To be fair, the three denoised pictures looked pretty good and significantly superior to the control image. Viewed at 100% on screen, the Topaz image was the least successful and there was some artefacting in both top corners. The Denoise image with an amount of 50 looked acceptable but there was grain patterning in the sky and shadow areas, although it wasn’t objectionable.
With an amount of 100, there was barely any noise in the shadows and while the result looked slightly over-sharpened, the effect, as you can see above, still looked very good.
An amount between 50 and 100 would probably give an optimal result. As far as this image is concerned, the winner by some way was produced by PureRAW 3. There was some artefacting in the sky and water but less than that seen in the other images here. The way the software eliminated all the noise and really sharpened up the image so it actually looked properly sharp was quite extraordinary.
If I hadn’t done the processing myself, I would have said it was a fix, but I did, so a massive thumbs up for PureRAW with this image.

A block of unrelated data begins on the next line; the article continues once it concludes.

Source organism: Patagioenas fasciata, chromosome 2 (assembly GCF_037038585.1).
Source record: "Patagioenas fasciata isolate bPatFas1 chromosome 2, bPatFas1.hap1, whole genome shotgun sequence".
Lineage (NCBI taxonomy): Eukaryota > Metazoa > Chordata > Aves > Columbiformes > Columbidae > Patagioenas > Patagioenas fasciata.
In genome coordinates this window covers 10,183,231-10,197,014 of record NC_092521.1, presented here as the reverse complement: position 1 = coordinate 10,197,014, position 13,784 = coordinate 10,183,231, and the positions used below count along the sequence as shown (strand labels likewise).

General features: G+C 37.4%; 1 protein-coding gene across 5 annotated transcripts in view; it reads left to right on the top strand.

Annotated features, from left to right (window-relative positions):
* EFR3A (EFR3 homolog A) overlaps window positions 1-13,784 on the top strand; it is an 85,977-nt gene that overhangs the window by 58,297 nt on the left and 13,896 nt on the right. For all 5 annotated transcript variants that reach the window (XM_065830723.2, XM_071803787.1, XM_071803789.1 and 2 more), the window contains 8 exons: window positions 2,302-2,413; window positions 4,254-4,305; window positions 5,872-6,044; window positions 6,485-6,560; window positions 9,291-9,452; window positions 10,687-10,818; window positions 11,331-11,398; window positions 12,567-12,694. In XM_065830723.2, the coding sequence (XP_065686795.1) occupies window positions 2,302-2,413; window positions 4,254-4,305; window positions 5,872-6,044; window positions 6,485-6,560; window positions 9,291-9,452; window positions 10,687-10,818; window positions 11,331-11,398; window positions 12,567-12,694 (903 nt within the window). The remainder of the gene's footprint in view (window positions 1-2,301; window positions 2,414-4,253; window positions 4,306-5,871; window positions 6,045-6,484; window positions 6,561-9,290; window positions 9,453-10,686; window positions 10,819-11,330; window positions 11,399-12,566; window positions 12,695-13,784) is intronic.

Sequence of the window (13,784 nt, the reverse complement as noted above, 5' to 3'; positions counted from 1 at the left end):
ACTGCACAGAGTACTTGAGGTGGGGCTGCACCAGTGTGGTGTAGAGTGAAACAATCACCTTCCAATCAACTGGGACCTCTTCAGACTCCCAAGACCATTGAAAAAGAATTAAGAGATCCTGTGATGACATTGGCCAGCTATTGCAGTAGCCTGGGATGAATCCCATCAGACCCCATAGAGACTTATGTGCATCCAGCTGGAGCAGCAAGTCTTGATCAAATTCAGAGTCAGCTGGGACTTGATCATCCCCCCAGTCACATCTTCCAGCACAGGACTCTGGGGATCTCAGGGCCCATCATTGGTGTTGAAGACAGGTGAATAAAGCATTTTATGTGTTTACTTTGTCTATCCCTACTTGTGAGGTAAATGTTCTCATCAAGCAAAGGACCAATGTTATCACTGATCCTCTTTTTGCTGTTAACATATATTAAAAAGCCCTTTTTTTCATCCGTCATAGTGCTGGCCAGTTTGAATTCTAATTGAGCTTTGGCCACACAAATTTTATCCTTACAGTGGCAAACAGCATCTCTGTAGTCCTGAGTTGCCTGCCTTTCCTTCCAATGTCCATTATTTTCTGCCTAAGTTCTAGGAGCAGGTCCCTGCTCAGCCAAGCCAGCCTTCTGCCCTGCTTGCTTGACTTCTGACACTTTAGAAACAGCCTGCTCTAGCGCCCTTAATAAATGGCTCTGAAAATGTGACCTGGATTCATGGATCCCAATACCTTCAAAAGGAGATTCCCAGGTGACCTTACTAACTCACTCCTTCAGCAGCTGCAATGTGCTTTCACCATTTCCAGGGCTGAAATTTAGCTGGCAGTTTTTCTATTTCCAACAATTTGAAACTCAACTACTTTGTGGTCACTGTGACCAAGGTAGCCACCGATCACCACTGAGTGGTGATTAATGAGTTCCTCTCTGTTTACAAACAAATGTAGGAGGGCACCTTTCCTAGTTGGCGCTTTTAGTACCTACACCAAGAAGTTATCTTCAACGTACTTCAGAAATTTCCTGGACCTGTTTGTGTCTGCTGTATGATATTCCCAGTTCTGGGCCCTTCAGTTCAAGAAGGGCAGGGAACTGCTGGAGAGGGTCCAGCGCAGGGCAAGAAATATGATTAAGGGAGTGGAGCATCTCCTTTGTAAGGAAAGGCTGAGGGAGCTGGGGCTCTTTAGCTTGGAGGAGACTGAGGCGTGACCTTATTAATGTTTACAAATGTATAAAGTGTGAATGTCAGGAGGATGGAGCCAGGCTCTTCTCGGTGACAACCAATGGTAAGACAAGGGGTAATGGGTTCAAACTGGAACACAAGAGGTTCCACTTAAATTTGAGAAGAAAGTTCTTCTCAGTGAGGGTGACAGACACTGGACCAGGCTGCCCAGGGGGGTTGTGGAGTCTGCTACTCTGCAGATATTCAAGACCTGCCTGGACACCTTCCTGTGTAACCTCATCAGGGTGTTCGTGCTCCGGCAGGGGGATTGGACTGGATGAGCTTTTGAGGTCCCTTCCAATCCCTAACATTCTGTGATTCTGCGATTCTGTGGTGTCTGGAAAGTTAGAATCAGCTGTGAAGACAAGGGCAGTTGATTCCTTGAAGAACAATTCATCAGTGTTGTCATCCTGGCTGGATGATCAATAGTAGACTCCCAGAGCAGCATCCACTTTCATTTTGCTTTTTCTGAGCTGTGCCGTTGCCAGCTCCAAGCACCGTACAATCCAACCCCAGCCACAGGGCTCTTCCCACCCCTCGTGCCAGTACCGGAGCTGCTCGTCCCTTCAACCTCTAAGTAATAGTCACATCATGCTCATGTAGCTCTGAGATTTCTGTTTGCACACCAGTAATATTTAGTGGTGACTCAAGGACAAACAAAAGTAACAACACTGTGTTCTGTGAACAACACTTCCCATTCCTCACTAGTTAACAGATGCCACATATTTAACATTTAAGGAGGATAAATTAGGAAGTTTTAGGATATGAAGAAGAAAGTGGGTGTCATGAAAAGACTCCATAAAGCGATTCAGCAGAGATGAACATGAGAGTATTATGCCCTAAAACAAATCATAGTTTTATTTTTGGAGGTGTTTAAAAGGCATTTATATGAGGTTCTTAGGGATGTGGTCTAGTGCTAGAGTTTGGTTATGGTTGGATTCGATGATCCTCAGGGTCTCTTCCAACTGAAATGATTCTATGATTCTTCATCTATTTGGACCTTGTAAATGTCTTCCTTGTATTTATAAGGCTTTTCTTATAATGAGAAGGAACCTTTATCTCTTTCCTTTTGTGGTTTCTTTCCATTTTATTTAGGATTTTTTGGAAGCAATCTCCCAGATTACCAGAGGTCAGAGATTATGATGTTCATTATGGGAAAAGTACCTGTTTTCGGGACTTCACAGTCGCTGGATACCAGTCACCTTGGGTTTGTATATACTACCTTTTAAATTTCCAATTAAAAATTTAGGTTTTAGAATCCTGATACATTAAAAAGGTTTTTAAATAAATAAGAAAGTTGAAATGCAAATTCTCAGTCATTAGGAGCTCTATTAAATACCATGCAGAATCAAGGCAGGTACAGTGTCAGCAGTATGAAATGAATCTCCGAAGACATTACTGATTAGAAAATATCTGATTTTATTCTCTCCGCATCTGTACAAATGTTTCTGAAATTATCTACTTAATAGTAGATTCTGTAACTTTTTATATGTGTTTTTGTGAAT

Adobe Lightroom Denoise test: an even higher ISO
So, our three denoising programs did a decent job with a difficult file, and PureRAW 3 did especially well. My next shot was a street image taken on a Nikon D800 at ISO 25,600; the camera’s top native ISO was 6400.
Again, I put the original raw file through the denoising programs with a control image processed in Lightroom without any noise reduction. The treated files were then edited to taste and that what’s shown here.
After being treated in the denoising programs, the resulting files looked impressively clean considering the original raw file. All three delivered a more than acceptable performance in respect of digital noise removal and the vehicle’s registration plate was much cleaner and more eligible.
Lightroom Denoise and PureRAW 3 produced the best look with this image. PureRAW 3 definitely did best with noise removal and the number plate is really crisp but the effect looked perhaps a little too edited. Perhaps a revisit of the raw file and some fine-tuning would be in order. Lightroom Denoise was less successful in terms of noise removal but on this showing produced the most realistic look, so this was the best result.